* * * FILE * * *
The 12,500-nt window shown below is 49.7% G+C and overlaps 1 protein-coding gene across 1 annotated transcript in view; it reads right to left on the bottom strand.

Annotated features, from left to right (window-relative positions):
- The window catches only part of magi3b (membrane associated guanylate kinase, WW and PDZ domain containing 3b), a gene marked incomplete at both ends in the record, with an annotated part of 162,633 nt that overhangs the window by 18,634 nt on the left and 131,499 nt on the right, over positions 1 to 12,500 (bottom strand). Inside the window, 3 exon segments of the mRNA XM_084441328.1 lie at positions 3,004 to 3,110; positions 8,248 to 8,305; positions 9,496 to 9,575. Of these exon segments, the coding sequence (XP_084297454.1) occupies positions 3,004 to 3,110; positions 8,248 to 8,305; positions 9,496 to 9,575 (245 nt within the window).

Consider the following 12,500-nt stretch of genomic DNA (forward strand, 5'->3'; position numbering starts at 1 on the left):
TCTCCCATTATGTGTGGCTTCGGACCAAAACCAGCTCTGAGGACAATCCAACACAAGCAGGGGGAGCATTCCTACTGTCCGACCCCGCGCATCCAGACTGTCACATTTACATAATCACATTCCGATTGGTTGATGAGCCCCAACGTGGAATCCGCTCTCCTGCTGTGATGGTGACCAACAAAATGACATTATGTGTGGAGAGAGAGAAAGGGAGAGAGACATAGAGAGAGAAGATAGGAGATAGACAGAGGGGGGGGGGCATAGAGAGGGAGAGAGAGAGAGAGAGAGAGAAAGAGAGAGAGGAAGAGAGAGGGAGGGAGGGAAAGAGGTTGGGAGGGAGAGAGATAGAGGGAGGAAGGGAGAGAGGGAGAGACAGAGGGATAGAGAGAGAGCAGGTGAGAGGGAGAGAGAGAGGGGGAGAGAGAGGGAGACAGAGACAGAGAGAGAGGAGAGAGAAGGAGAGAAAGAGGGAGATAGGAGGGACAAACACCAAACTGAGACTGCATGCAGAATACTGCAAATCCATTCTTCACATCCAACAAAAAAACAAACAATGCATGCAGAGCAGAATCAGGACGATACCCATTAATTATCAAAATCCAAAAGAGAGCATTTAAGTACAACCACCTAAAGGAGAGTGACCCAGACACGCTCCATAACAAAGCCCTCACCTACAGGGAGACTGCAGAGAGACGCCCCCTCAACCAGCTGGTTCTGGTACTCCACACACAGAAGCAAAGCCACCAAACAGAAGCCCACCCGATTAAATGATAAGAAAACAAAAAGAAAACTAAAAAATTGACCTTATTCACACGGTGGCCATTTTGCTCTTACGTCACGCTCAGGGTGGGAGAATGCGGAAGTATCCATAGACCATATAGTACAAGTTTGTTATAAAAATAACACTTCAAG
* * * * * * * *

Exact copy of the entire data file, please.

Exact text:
The 12,500-nt window shown below is 49.7% G+C and overlaps 1 protein-coding gene across 1 annotated transcript in view; it reads right to left on the bottom strand.

Annotated features, from left to right (window-relative positions):
- The window catches only part of magi3b (membrane associated guanylate kinase, WW and PDZ domain containing 3b), a gene marked incomplete at both ends in the record, with an annotated part of 162,633 nt that overhangs the window by 18,634 nt on the left and 131,499 nt on the right, over positions 1 to 12,500 (bottom strand). Inside the window, 3 exon segments of the mRNA XM_084441328.1 lie at positions 3,004 to 3,110; positions 8,248 to 8,305; positions 9,496 to 9,575. Of these exon segments, the coding sequence (XP_084297454.1) occupies positions 3,004 to 3,110; positions 8,248 to 8,305; positions 9,496 to 9,575 (245 nt within the window).

Consider the following 12,500-nt stretch of genomic DNA (forward strand, 5'->3'; position numbering starts at 1 on the left):
TCTCCCATTATGTGTGGCTTCGGACCAAAACCAGCTCTGAGGACAATCCAACACAAGCAGGGGGAGCATTCCTACTGTCCGACCCCGCGCATCCAGACTGTCACATTTACATAATCACATTCCGATTGGTTGATGAGCCCCAACGTGGAATCCGCTCTCCTGCTGTGATGGTGACCAACAAAATGACATTATGTGTGGAGAGAGAGAAAGGGAGAGAGACATAGAGAGAGAAGATAGGAGATAGACAGAGGGGGGGGGGCATAGAGAGGGAGAGAGAGAGAGAGAGAGAGAAAGAGAGAGAGGAAGAGAGAGGGAGGGAGGGAAAGAGGTTGGGAGGGAGAGAGATAGAGGGAGGAAGGGAGAGAGGGAGAGACAGAGGGATAGAGAGAGAGCAGGTGAGAGGGAGAGAGAGAGGGGGAGAGAGAGGGAGACAGAGACAGAGAGAGAGGAGAGAGAAGGAGAGAAAGAGGGAGATAGGAGGGACAAACACCAAACTGAGACTGCATGCAGAATACTGCAAATCCATTCTTCACATCCAACAAAAAAACAAACAATGCATGCAGAGCAGAATCAGGACGATACCCATTAATTATCAAAATCCAAAAGAGAGCATTTAAGTACAACCACCTAAAGGAGAGTGACCCAGACACGCTCCATAACAAAGCCCTCACCTACAGGGAGACTGCAGAGAGACGCCCCCTCAACCAGCTGGTTCTGGTACTCCACACACAGAAGCAAAGCCACCAAACAGAAGCCCACCCGATTAAATGATAAGAAAACAAAAAGAAAACTAAAAAATTGACCTTATTCACACGGTGGCCATTTTGCTCTTACGTCACGCTCAGGGTGGGAGAATGCGGAAGTATCCATAGACCATATAGTACAAGTTTGTTATAAAAATAACACTTCAAG